17 They Can’t Give Away Even Minor Spoilers
This is a continuation of the earlier point, and one that makes it clear that even minor spoilers aren’t acceptable. Kit Harrington telling his friend the ending might have been the exception, as the show was coming to a close anyway. But over the years, the cast has been made to keep quiet anything that’s happening.
Even minor spoilers that might be given away for fun are unacceptable, whose consequences might be severe. In the lead-up to Season 6, Kit Harrington didn’t even reveal if he’d filmed Jon Snow as a corpse, let alone him being resurrected.
16 Have To Promote The Show
When it comes to show promotion, there has never been anything like Game of Thrones. Wide-level promotion is known for franchises like Harry Potter or the Marvel Cinematic Universe, but Game of Thrones easily reaches those levels – something unprecedented for TV.
The show’s cast has to partake in these events in order to hype up the upcoming season. This means being part of press junkets, events like the Comic Con, and every other event organized to build up interest for the latest season.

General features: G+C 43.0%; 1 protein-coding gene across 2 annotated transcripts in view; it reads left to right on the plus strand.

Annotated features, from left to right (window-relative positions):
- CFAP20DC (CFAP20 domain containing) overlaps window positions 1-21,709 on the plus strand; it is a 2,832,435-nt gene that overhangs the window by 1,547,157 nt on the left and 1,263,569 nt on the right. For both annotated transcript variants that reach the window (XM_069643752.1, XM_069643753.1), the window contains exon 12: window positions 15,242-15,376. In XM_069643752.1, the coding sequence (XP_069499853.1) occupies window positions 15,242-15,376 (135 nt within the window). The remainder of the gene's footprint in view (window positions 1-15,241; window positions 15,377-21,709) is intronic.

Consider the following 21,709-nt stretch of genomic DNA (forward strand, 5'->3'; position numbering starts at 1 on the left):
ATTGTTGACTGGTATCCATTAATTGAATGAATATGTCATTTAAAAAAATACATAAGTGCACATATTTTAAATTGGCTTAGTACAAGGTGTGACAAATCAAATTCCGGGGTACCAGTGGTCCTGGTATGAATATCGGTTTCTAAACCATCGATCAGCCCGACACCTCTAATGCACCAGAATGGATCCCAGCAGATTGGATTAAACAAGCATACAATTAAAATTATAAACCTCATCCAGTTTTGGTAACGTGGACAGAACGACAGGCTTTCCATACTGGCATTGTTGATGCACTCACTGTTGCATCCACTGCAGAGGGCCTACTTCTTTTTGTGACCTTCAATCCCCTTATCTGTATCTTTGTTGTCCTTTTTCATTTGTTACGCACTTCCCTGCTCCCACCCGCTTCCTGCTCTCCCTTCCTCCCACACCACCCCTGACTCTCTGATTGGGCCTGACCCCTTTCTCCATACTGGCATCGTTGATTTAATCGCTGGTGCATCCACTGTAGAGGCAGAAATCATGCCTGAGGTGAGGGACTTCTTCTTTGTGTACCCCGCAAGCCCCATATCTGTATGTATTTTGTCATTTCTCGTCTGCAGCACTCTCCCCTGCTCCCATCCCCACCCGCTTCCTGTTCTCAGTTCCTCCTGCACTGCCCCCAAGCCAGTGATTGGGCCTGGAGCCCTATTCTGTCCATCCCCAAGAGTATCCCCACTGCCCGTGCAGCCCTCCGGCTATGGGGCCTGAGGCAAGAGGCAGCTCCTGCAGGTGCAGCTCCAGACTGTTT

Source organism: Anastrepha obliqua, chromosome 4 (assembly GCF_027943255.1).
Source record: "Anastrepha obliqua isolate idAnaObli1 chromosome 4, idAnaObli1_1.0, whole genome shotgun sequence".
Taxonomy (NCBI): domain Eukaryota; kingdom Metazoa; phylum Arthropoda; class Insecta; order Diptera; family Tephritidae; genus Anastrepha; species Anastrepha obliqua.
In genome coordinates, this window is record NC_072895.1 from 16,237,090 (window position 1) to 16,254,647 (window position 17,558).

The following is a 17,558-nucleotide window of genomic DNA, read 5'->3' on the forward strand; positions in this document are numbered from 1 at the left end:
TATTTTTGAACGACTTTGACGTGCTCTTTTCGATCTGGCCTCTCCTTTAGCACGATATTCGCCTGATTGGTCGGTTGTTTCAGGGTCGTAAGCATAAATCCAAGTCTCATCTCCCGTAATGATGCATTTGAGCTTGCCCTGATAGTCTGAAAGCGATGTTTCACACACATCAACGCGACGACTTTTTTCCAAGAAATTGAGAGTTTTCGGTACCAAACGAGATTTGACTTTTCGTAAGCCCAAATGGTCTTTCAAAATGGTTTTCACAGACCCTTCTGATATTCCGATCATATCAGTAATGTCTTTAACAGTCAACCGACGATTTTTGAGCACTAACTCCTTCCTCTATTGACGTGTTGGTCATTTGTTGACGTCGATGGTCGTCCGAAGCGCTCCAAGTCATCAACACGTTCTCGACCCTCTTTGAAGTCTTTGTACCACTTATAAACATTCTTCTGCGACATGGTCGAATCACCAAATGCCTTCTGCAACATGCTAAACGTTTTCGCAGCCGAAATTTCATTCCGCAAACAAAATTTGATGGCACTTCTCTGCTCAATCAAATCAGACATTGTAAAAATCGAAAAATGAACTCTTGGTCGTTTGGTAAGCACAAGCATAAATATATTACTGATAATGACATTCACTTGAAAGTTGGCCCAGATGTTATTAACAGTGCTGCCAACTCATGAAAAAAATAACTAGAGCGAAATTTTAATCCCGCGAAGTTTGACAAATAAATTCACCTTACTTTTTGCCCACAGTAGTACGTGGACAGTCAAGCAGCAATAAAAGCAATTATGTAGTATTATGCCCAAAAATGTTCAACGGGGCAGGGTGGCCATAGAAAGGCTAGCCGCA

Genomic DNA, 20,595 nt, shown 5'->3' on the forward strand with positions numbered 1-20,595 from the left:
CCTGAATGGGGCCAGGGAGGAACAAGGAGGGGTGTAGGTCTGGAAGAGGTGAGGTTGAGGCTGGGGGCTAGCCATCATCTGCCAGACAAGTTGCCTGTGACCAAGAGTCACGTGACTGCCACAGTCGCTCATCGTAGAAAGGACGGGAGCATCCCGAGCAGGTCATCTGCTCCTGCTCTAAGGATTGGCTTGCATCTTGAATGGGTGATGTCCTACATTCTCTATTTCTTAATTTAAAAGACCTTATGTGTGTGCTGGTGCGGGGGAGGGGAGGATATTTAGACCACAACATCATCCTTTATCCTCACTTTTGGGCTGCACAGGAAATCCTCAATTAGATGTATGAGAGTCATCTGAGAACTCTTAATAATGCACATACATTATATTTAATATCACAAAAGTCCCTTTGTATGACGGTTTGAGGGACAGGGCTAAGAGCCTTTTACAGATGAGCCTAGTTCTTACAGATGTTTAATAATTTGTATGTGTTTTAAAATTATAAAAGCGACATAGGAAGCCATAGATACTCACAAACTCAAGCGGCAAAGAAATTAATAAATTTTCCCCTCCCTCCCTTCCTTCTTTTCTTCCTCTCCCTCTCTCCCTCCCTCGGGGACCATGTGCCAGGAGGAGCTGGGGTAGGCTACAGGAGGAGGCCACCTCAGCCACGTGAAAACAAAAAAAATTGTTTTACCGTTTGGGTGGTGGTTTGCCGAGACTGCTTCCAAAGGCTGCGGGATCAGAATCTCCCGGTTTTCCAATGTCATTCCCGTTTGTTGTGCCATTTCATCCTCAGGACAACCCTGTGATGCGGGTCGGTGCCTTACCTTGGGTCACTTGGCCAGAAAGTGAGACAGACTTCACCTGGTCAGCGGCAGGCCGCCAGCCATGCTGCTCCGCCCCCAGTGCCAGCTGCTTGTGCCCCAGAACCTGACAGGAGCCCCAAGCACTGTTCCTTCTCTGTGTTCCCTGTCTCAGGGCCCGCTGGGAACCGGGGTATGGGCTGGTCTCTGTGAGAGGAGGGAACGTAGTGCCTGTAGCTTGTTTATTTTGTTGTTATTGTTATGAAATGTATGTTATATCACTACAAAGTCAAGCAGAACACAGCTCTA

15 Have To Do Exposing Scenes If It's Under Contract
Game of Thrones’ initial fame was because it had a whole lot of skin-revealing scenes. It was after people realized there was a story to be told along with these scenes that the show exploded in popularity.
For the actors, there’s no way around these kinds of scenes if it is under their contract. We’ve seen big-time actors like Emilia Clark, and supporting actors like Nathalie Emmanuel, bare it all in their scenes; this extends to the male cast as well. If their contract states they’ll need to expose skin, then you can be sure it’s going to show up.